'Infernal' Love: Hong Kong cult thriller vs. Scorsese remake
By Steve Palopoli
MARTIN SCORSESE finally returned to form with The Departed, his best film since 1990's Goodfellas. But there's one group that he didn't win over: diehard fans of Infernal Affairs, the 2002 Hong Kong film from directors Andrew Lau and Alan Mak that was the basis for The Departed.
IA fans have been all over the Internet about Scorsese's film, and they are not happy campers. They don't like that Scorsese is on record as saying that his film is "not a remake," or that star Jack Nicholson and writer William Monahan claim to have refused to watch Infernal Affairs before working on the film. Some of them call the downplaying of the original film Hollywood culture-vulture imperialism, or even downright racist.
Of course it's a ridiculous notion that The Departed is somehow not a remake of Infernal Affairs. Scorsese's best action scenes are lifted practically verbatim from the Hong Kong film, and Monahan worked from the script for Infernal Affairs. Sorry, but if The Magnificent Seven is a remake of Kurosawa's Seven Samurai, The Departed is a remake of Infernal Affairs. End of story.
However, the comments of the American cast and crew have been taken somewhat out of context. It's obvious to me from reading interviews with Scorsese that he meant he wanted to make something more than just a straightforward remake. I think "reimagining" is a pointless phrase—you have to reimagine anything to remake it, unless you're Gus Van Sant—but I get Scorsese's point. He wanted to take a story he liked and emphasize different themes and characters, to tell it a different way. Which is exactly what he did.
Let's be clear about something else, too: There's a notion going around that The Departed is not just a remake of the first film, but of all three Infernal Affairs films made in Hong Kong. If you've seen them, you know that's not true. Infernal Affairs 3 has nothing at all to do with Scorsese's film. The comparison with Infernal Affairs 2 is a bit more understandable, since it's a prequel and would fit into that first 40 minutes or so before The Departed picks up the story from the original film. But IA2 is a crime-family story more like Godfather II than The Departed, and the plotline, other than providing background on the two main characters (played by younger actors in IA2), is very different. To sum up: The Departed = Infernal Affairs, but not its sequels.
That the comparison of these two films has gotten mired in the specter of cultural piracy is a shame, since each is a unique work of art in its own way. Oddly enough, I find the English titles of both articulate their differences quite well. "Infernal affairs" is a clever, police-thriller-type pun that hints at something deeper (specifically, Buddhist scripture's concept of "Continual Hell," the worst of the Eight Hells, which the characters in the film can bring down on themselves—or reject—through their choices). It nicely describes Lau and Mak's film, a claustrophobic genre piece that rises above its plot machinations thanks to amazing performances and also the way it works its basic setup (a double-agent for both the good guys and the bad guys) from every possible psychoanalytical angle. It's feverishly focused on the dualism of its two main characters; everything else is secondary.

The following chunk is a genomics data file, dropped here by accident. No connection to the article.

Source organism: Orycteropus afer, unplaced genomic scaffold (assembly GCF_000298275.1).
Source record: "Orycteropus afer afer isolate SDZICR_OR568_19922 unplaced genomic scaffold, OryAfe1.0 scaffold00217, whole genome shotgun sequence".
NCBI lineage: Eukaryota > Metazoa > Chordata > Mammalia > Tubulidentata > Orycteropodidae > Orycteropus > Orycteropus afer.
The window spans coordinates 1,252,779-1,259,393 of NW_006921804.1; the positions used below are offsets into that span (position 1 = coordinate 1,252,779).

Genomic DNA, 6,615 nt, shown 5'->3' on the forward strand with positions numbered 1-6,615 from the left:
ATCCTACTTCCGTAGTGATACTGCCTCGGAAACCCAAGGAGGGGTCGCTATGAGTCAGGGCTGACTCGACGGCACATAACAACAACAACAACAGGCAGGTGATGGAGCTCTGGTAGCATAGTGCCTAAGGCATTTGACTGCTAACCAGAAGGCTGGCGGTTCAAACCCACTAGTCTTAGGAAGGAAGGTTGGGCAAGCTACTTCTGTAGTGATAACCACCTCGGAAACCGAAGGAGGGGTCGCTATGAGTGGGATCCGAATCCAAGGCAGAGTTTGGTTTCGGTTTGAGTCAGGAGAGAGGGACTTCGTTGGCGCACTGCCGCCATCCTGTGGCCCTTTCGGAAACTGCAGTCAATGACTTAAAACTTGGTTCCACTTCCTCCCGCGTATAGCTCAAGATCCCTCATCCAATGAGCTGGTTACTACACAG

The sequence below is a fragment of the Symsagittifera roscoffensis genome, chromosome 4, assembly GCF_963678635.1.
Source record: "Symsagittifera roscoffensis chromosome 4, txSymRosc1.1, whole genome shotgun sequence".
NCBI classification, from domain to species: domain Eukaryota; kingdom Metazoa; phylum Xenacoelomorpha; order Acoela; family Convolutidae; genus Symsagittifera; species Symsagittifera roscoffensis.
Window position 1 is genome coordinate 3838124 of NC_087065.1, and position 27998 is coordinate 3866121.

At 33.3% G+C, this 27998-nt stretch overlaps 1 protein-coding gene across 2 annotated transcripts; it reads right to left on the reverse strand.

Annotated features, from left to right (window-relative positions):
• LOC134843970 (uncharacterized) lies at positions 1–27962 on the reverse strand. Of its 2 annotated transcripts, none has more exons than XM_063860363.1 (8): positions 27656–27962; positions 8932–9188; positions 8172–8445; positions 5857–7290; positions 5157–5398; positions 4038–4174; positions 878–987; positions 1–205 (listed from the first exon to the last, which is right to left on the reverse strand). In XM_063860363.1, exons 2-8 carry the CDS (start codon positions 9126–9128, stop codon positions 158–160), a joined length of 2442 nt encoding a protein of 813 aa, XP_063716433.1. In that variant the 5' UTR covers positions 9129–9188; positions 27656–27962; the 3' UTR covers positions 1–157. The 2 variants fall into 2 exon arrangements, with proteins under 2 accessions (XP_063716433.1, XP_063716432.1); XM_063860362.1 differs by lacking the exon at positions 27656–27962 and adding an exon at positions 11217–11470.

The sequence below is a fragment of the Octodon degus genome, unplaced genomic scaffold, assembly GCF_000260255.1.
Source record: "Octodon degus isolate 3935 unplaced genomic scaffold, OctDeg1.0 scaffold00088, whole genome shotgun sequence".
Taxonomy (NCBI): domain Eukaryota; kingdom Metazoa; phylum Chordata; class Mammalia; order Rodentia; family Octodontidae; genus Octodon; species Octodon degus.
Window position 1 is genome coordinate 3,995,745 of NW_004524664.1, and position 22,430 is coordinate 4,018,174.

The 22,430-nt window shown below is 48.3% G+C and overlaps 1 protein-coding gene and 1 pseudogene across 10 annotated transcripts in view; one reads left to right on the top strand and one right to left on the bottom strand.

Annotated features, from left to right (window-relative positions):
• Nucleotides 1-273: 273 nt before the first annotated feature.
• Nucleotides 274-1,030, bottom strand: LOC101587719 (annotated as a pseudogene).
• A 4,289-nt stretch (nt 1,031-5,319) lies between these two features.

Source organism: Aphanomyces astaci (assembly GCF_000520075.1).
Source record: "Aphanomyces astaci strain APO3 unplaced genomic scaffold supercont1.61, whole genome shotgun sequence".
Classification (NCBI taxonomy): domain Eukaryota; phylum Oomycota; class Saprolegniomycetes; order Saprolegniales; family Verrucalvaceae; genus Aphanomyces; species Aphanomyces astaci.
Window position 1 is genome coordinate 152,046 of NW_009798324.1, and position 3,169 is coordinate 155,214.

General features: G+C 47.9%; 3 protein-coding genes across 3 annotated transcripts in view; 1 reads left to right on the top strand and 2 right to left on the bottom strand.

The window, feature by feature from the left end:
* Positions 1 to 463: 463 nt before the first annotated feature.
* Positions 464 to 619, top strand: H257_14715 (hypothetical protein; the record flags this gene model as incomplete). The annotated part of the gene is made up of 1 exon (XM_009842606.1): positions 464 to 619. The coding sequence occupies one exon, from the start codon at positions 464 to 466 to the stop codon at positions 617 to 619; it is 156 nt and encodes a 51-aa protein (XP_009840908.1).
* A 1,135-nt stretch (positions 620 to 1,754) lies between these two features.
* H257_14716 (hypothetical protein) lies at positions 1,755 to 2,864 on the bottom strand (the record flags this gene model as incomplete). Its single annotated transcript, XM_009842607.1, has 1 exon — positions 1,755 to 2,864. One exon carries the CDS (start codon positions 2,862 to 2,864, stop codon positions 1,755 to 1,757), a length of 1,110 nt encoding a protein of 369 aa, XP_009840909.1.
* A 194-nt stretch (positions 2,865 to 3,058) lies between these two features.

Not so with The Departed. As the title implies, this is a movie that's more about the dead than the living. The two main characters here are haunted not so much by each other as by ghosts—legacies they're afraid they can't live up to, sons and fathers they never had, dreams unfulfilled. Almost the exact inverse of Infernal Affairs in style, this is an art film that reaches down into the crime genre for a plot on which to hang its themes.
In other words, where Infernal Affairs sweats, The Departed breathes. To me, Scorsese's film is a richer and more complex story that offers a better explanation for why these characters are living these outrageous and potentially lethal lies. I think it's an amazing film in many ways. But I have to admit that after repeat viewings of each, I like Infernal Affairs better. Because it's so much more intimate, the tension hits you where you live in a way that it doesn't in The Departed. Many who've seen both movies have marveled over the fact that they seem to feel the weight of certain characters' deaths more in the Hong Kong film, and I agree. It's not that Tony Leung and Andy Lau's performances are that much better than Leonardo DiCaprio's and Matt Damon's, but the makers of Infernal Affairs have put their characters' stories so up in our faces that we have more of a personal stake—it's almost like we have to live with the consequences of their choices, as well. At those moments of "Continual Hell," the makers of the two versions move in different directions. If you've only seen how Scorsese steps back, get a copy of Infernal Affairs to see how Lau and Mak push you right up into it.
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